March 2012
Volume 53, Issue 14
Free
ARVO Annual Meeting Abstract  |   March 2012
Acute Psychosocial Stress Protects Against Light-induced Damage Of Photoreceptors Via A Corticosterone-mediated Activation Of The Akt Pathway
Author Affiliations & Notes
  • Tembei K. Forkwa
    Human Anatomy and Embryology,
    University of Regensburg, Regensburg, Germany
  • Stefan Reber
    Department of Behavioral and Molecular Neuroendocrinology,
    University of Regensburg, Regensburg, Germany
  • Inga Neumann
    Department of Behavioral and Molecular Neuroendocrinology,
    University of Regensburg, Regensburg, Germany
  • Ernst Tamm
    Human Anatomy and Embryology,
    University of Regensburg, Regensburg, Germany
  • Andreas Ohlmann
    Human Anatomy and Embryology,
    University of Regensburg, Regensburg, Germany
  • Footnotes
    Commercial Relationships  Tembei K. Forkwa, None; Stefan Reber, None; Inga Neumann, None; Ernst Tamm, None; Andreas Ohlmann, None
  • Footnotes
    Support  None
Investigative Ophthalmology & Visual Science March 2012, Vol.53, 2570. doi:https://doi.org/
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      Tembei K. Forkwa, Stefan Reber, Inga Neumann, Ernst Tamm, Andreas Ohlmann; Acute Psychosocial Stress Protects Against Light-induced Damage Of Photoreceptors Via A Corticosterone-mediated Activation Of The Akt Pathway. Invest. Ophthalmol. Vis. Sci. 2012;53(14):2570. doi: https://doi.org/.

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      © ARVO (1962-2015); The Authors (2016-present)

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Abstract

Purpose: : Glucocorticoids have repeatedly been shown to be neuroprotective in animal models of hereditary retinal degenerations and glaucoma by inhibiting the apoptotic death of photoreceptors or retinal ganglion cells. Glucocorticoid release is one of the hallmarks of the classical stress response. To analyze if psychosocial stress has protective effects on retinal neurons, mice were stressed by subordinate colony housing (CSC) followed by a light-induced damage of photoreceptors. In addition, the roles of the HPA axis, Müller cell gliosis and AKT pathway activation in stress-mediated neuroprotection was investigated.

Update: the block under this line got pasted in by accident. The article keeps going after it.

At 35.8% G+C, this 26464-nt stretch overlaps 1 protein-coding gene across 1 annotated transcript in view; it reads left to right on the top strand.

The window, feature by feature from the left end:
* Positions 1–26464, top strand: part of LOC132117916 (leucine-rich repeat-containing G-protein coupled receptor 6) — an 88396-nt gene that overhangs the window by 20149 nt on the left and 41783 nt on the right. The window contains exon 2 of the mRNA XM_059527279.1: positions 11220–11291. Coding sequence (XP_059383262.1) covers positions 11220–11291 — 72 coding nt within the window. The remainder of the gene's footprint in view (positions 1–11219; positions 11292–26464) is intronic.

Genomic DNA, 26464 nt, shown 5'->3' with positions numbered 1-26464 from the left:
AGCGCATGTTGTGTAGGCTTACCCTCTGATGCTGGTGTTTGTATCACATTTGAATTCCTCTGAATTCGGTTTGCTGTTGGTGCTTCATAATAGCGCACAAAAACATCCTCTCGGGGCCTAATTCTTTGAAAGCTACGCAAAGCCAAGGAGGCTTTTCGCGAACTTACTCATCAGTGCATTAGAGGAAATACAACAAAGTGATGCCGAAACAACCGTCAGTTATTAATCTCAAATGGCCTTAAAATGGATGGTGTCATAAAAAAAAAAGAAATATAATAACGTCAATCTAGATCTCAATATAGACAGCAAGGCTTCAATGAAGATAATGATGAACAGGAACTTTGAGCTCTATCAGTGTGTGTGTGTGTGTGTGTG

Methods: : Psychosocial stress was induced via subordinate colony housing (CSC) either for 10 hrs (acute stress) or 19 days (chronic stress). To induce photoreceptor degeneration Balb/c mice were exposed to 5000 lux white fluorescent light. Apoptosis and loss of photoreceptors were assessed by TUNEL staining and/or light microscopy. Corticosterone levels were measured by ELISA. To investigate the role of the HPA axis, adrenalectomy was performed. Retinal expression of neuroprotective growth factors and phosphorylation of AKT was analyzed by real-time RT-PCR and western blotting.

Results: : Acute psychosocial stress due to 10 hrs CSC housing protected photoreceptors from light induced damage when compared to single-housed controls, an effect that was lost after 19 days CSC housing. Injection of corticosterone (52mg/kg ip) was as effective in protecting photoreceptors from damage as was 10 hrs CSC housing. As opposed to those of sham-operated mice, photoreceptors of adrenalectomized mice were not protected from light damage after 10 hrs CSC, but showed an extremely high susceptibility to light damage. Retinal mRNA expression of neuroprotective factors (LIF, EDN-2, FGF-2, CNTF) was not changed after 10 hrs CSC or corticosterone injection when compared to SHC and vehicle-injected controls, respectively, both before and after light damage. After 10 hrs CSC or corticosterone injection, a significant higher level of Akt phoshorylation was observed when compared to single-housed controls or vehicle-injected animals. The same was true when sham-operated mice were compared with adrenalectomized mice.

Conclusions: : Acute psychosocial stress protects photoreceptors against light-induced damage. This effect is most likely mediated via an increase in plasma corticosterone which in turn activates the AKT signalling pathway.

Keywords: apoptosis/cell death • photoreceptors • cell survival 
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